Although a number of global banks have started reviewing their coal investment policies amid rising concerns about climate change, a new report shows that financing for fossil fuels has increased every year since the Paris Agreement.
With $612 billion invested in 2016, $646 billion in 2017 and $654 billion in 2018, bank financing for fossil fuels has been on the rise, shows a report by NGOs Banktrack, Rainforest Action Network, Indigenous Environmental Network, Oil Change International, Sierra Club and Honor the Earth.
In another report released in October, the Intergovernmental Panel on Climate Change (IPCC) calculated the costs and benefits of staying within a 1.5°C warming scenario, compared to a 2°C scenario. It noted that limiting global warming to 1.5°C would require unprecedented changes in all aspects of society, with a total of $2.4 trillion for the transition of the industrial, energy, agricultural, residential and transport sectors — an amount that is very close to what banks are presently investing in fossil fuels.
The most prominent player in the group of investors by a wide margin is JPMorgan Chase, with $196 billion invested in dirty energy projects. It is followed by its U.S. rivals Wells Fargo, Citi and Bank of America, signaling the massive economic weight of the U.S. oil and gas industry.
“With Morgan Stanley in 11th place and Goldman Sachs in 12th, all six of the U.S. banking giants are in the top dirty dozen fossil banks; together, they account for an astonishing 37% of global fossil fuel financing since the Paris Agreement was adopted,“ the report states.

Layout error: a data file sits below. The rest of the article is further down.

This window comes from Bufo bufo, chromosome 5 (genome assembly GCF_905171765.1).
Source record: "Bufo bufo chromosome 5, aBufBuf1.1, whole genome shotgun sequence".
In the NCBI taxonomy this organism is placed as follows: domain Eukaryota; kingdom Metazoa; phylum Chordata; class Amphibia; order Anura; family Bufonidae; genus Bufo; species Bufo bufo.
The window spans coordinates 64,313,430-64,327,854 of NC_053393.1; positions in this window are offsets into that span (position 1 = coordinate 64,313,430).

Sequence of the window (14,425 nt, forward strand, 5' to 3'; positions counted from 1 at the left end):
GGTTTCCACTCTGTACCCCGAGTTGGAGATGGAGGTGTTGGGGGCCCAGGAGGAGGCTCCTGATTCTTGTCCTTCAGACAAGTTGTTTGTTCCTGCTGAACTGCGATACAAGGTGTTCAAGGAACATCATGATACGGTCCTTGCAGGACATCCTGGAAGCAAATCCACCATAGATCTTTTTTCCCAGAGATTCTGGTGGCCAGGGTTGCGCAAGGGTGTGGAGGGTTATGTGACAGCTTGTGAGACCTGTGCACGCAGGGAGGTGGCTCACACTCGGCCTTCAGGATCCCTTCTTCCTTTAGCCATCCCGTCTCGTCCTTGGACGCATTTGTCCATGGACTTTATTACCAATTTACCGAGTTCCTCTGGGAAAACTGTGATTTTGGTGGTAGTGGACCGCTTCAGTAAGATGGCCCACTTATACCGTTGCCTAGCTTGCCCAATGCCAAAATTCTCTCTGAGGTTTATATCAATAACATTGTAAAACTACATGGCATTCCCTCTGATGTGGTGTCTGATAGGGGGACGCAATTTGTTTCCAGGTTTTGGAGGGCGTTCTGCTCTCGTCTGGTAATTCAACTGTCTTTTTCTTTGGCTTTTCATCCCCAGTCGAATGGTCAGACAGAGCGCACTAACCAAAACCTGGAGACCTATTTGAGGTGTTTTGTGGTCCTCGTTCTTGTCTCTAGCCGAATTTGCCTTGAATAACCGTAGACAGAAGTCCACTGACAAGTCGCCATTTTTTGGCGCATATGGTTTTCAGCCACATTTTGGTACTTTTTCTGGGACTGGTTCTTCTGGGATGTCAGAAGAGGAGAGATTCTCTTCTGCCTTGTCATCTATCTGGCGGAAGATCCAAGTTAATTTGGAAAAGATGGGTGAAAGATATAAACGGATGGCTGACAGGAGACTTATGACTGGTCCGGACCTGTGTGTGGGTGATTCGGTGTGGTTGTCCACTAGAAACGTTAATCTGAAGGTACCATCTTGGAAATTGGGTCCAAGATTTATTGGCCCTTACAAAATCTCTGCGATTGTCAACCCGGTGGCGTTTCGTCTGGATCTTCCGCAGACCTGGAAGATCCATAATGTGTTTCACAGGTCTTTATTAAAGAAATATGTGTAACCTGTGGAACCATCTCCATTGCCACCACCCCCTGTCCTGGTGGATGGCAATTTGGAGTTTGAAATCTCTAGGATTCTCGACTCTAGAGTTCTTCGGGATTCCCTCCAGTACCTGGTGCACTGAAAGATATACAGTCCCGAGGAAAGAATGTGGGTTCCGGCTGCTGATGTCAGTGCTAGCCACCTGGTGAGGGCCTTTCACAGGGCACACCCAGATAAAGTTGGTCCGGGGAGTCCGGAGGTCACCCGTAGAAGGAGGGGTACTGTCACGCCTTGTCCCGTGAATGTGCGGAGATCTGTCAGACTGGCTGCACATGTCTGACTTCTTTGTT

The U.S. top four is followed by three Canadian banks, two Japanese lenders and one European bank in the following order: Royal Bank of Canada in Canada, Barclays in Europe, MUFG in Japan, TD in Canada, Scotiabank in Canada and Mizuho in Japan, the “Banking on Climate Change – Fossil Fuel Finance Report Card 2019” report shows.
While the report does not assess bank financing of clean energy, it recognizes the huge importance of ramping up finance for clean technologies and setting targets for funding these sectors. Only earlier this week, as reported by Bloomberg, a JPMorgan executive said that the world is not cutting emissions anywhere near quickly enough, and called for politically unpopular changes in the U.S., such as carbon taxes. But, while it committed to cut financing for the global coal industry a few years ago, the banking heavyweight remains one of the top 10 financiers of coal mines and coal-fired power stations.
Last year, a number of banks signaled plans to shift away from fossil fuels. For instance, Japan’s Marubeni Corp. revealed plans to halve its 3 GW global coal-fired power portfolio by 2030, and double its holdings of renewable energy within the next five years, thus joining its compatriots Mitsubishi UFJ, Sumitomo Mitsui Banking Corp., Mizuho Financial Group and Nippon Life Insurance in tightening lending criteria for coal power.
Europe’s largest bank, HSBC, said in April it would largely stop funding new coal-fired power plants, oil sands and Arctic drilling projects, as part of its efforts to support a transition to a low-carbon economy. London-based Standard Chartered committed to financing and facilitating $4 billion worth of clean technology by 2020, and even U.K.-based Barclays, which appears in the report’s top 10, declared it had “no appetite” for financing greenfield thermal coal mining.
But while it could take time before the cut in coal-fired power financing has a real effect on the industry, the latest report lays bare that things are still far from improving.
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Banks that don’t finance fossil investments could advertise that fact and maybe pick up some new customers.
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